Thursday, July 25, 2024

Russia Bans 81 Media Outlets Based In EU Countries

Must read

The number of deaths following apparently coordinated attacks on June 23 that targeted Christian and Jewish religious sites and a police station in Russia’s Daghestan region on June 25 rose to 21 as the North Caucasus region holds a second day of mourning.

At least 45 people were also wounded in the attacks that occurred late on June 23, when gunmen opened fire at two Orthodox churches, two synagogues, and a police station in the cities of Derbent and regional capital Makhachkala.

Derbent regional chief Mavsum Ragimov said on June 25 that a police sergeant died of his wounds in the hospital, bringing the total number of victims to 16 police officers and five civilians, including an Orthodox priest.

Russia’s Investigative Committee announced criminal cases over what it said were “acts of terror.”

Daghestan is a predominantly Muslim region that has a history of armed militancy and is located near Chechnya, where Russian forces fought two wars against separatists in the mid-1990s and early 2000s.

Derbent is one of Russia’s oldest Christian centers and has one the oldest Jewish communities in the country. It is a UNESCO World Heritage site.

Makhachkala and other cities in the region have been the scene of anti-Jewish protests since the October 7 attack on Israel by Hamas, which has been designated a terrorist organization by the United States and the European Union.

The Makhachkala airport was shut down for several days in October after a mob shouting anti-Jewish slogans stormed it after the arrival of a flight from Israel.

There was no immediate claim of responsibility for the June 23 attack, which occurred on Trinity Sunday, one of the most important religious holidays in the Russian Orthodox calendar.

But the Russian branch of Islamic State-Khorasan’s Al-Azaim Media posted a statement praising what it called “brothers from the Caucasus” for the attack.

The Washington-based Institute for the Study of War said in a research note that Wilayat Kavkaz, the Northern Caucasus branch of Islamic State, had “likely conducted” the shootings.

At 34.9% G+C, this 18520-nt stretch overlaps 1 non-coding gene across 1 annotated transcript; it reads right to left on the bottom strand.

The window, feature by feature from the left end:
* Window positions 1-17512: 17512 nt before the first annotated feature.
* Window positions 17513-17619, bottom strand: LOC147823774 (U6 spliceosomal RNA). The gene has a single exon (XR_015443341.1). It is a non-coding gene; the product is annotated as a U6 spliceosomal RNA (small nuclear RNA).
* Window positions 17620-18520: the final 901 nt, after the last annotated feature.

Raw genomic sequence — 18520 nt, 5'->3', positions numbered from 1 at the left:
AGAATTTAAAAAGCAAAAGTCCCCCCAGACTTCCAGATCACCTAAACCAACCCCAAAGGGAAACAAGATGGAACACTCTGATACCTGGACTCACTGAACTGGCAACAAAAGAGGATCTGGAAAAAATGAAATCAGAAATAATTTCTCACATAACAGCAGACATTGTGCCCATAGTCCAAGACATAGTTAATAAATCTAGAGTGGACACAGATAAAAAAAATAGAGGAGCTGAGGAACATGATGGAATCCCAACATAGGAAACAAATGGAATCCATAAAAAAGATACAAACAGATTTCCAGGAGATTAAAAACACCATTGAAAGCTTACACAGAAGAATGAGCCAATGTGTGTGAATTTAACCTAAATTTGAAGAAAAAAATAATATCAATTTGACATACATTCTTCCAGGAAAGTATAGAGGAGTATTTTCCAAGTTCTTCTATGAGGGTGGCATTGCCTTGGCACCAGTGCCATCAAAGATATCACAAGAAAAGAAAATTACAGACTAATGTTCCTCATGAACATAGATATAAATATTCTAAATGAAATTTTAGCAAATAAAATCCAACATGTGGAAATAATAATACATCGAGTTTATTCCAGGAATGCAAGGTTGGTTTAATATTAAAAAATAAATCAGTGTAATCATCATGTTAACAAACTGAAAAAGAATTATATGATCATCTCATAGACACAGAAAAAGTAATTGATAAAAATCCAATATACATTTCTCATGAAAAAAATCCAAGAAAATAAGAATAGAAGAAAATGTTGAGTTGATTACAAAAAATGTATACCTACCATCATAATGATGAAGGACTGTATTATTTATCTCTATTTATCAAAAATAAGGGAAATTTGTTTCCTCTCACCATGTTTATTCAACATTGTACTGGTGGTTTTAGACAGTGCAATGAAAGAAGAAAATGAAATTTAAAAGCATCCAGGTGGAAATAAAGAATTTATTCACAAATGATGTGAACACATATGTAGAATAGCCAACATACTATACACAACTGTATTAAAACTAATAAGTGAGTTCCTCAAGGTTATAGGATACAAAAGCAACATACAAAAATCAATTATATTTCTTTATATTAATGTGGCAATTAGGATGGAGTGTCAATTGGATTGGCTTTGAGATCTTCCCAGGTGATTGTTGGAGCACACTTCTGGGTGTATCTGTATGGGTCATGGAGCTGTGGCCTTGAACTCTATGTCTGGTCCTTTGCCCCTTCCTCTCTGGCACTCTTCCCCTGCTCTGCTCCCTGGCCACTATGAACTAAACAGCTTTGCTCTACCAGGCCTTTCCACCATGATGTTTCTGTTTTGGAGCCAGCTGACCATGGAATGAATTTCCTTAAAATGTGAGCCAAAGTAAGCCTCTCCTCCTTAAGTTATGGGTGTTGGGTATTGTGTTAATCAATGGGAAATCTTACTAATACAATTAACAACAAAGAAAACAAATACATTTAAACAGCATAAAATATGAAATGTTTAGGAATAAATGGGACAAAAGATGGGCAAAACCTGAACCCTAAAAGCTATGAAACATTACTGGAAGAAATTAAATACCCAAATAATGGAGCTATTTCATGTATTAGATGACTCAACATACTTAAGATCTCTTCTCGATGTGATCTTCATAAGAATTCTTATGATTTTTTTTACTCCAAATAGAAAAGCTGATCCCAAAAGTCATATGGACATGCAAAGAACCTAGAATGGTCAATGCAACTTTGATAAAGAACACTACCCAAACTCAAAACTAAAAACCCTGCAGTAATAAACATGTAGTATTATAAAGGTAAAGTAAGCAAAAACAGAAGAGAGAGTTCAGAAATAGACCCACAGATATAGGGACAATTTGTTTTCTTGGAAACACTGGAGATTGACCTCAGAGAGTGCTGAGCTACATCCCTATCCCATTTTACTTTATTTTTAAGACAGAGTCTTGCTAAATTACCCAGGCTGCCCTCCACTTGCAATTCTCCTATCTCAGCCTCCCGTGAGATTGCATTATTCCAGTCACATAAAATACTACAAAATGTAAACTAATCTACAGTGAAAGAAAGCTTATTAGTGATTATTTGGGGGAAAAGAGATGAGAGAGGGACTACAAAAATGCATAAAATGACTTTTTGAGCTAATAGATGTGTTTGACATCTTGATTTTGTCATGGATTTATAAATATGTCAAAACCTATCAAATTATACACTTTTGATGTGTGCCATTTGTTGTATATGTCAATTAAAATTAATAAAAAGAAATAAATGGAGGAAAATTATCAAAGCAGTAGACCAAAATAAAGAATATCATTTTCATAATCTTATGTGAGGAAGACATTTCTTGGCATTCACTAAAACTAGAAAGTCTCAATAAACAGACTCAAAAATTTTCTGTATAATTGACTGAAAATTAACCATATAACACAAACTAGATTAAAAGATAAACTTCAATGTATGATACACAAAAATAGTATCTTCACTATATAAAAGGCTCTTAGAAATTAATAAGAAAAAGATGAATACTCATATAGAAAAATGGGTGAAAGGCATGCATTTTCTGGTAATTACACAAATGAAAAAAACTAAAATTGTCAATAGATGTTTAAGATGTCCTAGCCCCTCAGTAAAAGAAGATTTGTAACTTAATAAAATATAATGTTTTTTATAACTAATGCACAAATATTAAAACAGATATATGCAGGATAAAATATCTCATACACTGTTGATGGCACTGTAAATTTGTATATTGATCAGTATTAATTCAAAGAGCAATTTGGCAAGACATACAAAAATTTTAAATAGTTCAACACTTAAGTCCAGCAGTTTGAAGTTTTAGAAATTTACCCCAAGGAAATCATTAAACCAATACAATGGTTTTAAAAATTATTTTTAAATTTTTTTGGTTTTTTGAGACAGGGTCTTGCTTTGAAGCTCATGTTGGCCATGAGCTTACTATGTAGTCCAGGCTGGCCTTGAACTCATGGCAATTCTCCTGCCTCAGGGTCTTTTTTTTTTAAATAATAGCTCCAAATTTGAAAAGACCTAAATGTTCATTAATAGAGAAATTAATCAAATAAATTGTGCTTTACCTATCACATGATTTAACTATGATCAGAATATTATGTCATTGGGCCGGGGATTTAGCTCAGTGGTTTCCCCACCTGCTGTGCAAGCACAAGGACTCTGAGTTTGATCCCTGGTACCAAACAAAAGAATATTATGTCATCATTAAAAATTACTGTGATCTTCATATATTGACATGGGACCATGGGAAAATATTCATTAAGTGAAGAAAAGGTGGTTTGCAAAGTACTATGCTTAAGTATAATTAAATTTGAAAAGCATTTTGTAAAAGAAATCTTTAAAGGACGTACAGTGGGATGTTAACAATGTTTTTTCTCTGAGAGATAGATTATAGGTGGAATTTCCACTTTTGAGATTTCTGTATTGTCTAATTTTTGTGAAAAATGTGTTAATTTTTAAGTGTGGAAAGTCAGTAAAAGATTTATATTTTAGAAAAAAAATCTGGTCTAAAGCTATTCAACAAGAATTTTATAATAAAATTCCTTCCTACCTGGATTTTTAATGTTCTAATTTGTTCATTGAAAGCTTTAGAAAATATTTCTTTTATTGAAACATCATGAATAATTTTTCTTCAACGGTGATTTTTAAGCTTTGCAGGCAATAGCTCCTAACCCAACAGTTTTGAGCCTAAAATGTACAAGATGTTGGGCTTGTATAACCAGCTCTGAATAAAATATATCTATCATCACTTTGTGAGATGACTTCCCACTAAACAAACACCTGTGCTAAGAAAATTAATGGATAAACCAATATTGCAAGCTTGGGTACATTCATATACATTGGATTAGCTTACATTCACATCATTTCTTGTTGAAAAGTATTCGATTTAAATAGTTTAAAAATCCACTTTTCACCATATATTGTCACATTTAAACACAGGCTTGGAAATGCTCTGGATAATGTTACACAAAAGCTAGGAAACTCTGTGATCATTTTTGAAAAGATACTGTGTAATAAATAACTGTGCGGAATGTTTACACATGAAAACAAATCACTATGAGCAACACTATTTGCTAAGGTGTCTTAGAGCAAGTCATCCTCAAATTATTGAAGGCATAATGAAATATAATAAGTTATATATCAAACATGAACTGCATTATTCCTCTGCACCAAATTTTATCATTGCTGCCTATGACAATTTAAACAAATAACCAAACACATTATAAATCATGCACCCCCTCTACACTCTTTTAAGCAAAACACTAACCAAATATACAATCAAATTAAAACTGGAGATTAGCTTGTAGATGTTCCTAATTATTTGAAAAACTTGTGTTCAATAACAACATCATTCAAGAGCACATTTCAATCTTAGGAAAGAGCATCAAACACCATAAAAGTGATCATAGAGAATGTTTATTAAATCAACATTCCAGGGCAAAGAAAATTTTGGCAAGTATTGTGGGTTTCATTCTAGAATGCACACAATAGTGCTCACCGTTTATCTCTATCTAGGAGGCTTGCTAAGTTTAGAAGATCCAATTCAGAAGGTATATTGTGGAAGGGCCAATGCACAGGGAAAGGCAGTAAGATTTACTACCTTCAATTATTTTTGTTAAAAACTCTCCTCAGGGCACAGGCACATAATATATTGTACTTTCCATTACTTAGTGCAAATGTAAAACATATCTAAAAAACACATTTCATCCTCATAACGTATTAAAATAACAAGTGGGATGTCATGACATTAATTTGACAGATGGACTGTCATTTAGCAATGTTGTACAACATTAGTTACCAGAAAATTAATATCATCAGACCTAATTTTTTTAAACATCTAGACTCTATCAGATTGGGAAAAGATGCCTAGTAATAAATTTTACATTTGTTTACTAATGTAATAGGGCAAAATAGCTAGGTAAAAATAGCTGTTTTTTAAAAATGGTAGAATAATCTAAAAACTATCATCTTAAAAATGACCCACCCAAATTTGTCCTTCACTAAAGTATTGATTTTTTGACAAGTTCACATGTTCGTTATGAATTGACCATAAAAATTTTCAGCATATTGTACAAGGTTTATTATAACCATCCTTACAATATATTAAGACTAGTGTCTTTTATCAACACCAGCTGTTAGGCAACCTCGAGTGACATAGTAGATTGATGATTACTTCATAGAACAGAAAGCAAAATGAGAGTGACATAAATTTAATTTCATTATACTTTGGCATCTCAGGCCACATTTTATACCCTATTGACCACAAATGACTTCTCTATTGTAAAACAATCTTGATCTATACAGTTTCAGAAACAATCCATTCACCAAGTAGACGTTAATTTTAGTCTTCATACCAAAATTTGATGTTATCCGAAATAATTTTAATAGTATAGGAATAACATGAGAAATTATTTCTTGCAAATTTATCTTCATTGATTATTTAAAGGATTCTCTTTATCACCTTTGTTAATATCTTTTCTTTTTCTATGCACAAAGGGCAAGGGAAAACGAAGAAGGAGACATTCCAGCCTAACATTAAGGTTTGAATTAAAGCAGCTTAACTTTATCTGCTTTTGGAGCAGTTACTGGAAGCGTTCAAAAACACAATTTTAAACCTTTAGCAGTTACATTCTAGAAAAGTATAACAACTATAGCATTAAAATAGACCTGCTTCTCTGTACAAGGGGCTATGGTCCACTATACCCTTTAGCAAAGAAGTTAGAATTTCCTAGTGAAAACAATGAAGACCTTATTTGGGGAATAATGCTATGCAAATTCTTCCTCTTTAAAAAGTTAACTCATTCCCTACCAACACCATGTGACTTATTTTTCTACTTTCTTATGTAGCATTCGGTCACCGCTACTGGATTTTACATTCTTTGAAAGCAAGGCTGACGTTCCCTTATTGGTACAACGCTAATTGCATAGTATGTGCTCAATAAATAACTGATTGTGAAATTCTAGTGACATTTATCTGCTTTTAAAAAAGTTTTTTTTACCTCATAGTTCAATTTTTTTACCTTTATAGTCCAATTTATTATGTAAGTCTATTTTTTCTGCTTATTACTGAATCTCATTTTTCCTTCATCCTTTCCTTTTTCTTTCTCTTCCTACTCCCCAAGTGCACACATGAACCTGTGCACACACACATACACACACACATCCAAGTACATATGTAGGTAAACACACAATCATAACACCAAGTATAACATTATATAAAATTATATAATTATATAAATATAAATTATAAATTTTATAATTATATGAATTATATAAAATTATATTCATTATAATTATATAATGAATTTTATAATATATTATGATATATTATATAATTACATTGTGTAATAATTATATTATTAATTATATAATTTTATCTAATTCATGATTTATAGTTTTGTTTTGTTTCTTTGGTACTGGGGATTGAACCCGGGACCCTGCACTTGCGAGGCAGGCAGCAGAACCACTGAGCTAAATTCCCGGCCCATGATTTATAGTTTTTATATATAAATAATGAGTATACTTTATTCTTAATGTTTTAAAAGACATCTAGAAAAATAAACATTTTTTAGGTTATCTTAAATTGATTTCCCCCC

In recent years, Russian security forces appeared to have had the upper hand in their fight against armed militants in the region, despite rare attacks such as an Islamic State-claimed shooting outside a church in Daghestan in 2018.

Regional Governor Sergei Melikov, who declared three days of mourning for the victims, said in a statement on Telegram, said that among the civilians killed was 66-year-old Father Nikolai, who served for more than 40 years in the Orthodox church in Derbent.

Melikov said that six “bandits” were “liquidated” by security forces and called the attacks an attempt to “destabilize” his region.

“This is a day of tragedy for Daghestan and the whole country,” Melikov said.

Among those detained was Magomed Omarov, the head of the central Sergokala district and secretary of the local branch of the ruling United Russia party, whose home was searched. Omarov was expelled from the party for actions discrediting the organization, United Russia’s press service in Daghestan said.

Three of the five suspected attackers who the Investigative Committee said were killed have been identified, according to Interfax, which quoted an unidentified source as saying two of Omarov’s sons and one of his nephews were among the slain attackers.

Caucasus expert Denis Sokolov told RFE/RL that the attackers appear to be members of a rich and influential group of Daghestanis with ties to the leadership of republic, known as the Mekegin Clan, after their native village of Mekegi, in eastern Daghestan. Omarov used to be the right-hand man of the group’s founder, Gamid Gamedov, a Daghestani finance minister who was assassinated in 1996, Sokolov said.

“This is this huge and very rich group, a family-like financial-political group, called the Mekegin Clan,” Sokolov said.

There has been no official statement by Russia on the attacks, But Kremlin spokesman Dmitry Peskov dismissed the analogy with the late 1990s, when militant attacks were frequent.

“Russia is different now, society is absolutely consolidated. And such criminal terrorist manifestations as we saw in Daghestan yesterday are not supported by society, either in Russia itself or in Daghestan,” Peskov told the media on June 24.

Meanwhile, Russian lawmaker Abdulkhakim Gadzhiyev told Russian state TV that the attacks were the work of Ukrainian and Western intelligence services, without providing any evidence.

The chairman of the public council of Russia’s Federation of Jewish Communities, Boruch Gorin, said on Telegram that synagogues in both cities caught fire during the attacks.

The attacks came just three months after 145 people died and hundreds were injured when Islamic State (IS) extremists opened fire in a crowded concert hall on the outskirts of Moscow, in Russia’s worst terrorist attack in years.

Months later, after the deadly March 22 massacre at the Crocus City Hall concert venue near Moscow, Russia’s Federal Security Service (FSB) detained four people in Daghestan suspected of providing financing and weapons to participants.

Responsibility for that attack was claimed by an offshoot of IS known as Islamic State-Khorasan. Russian investigators said the assault was carried out by four men, all Tajik nationals.

Russian authorities arrested 11 Tajik citizens and a Kyrgyzstan-born Russian citizen in connection with the Moscow attack.

Latest article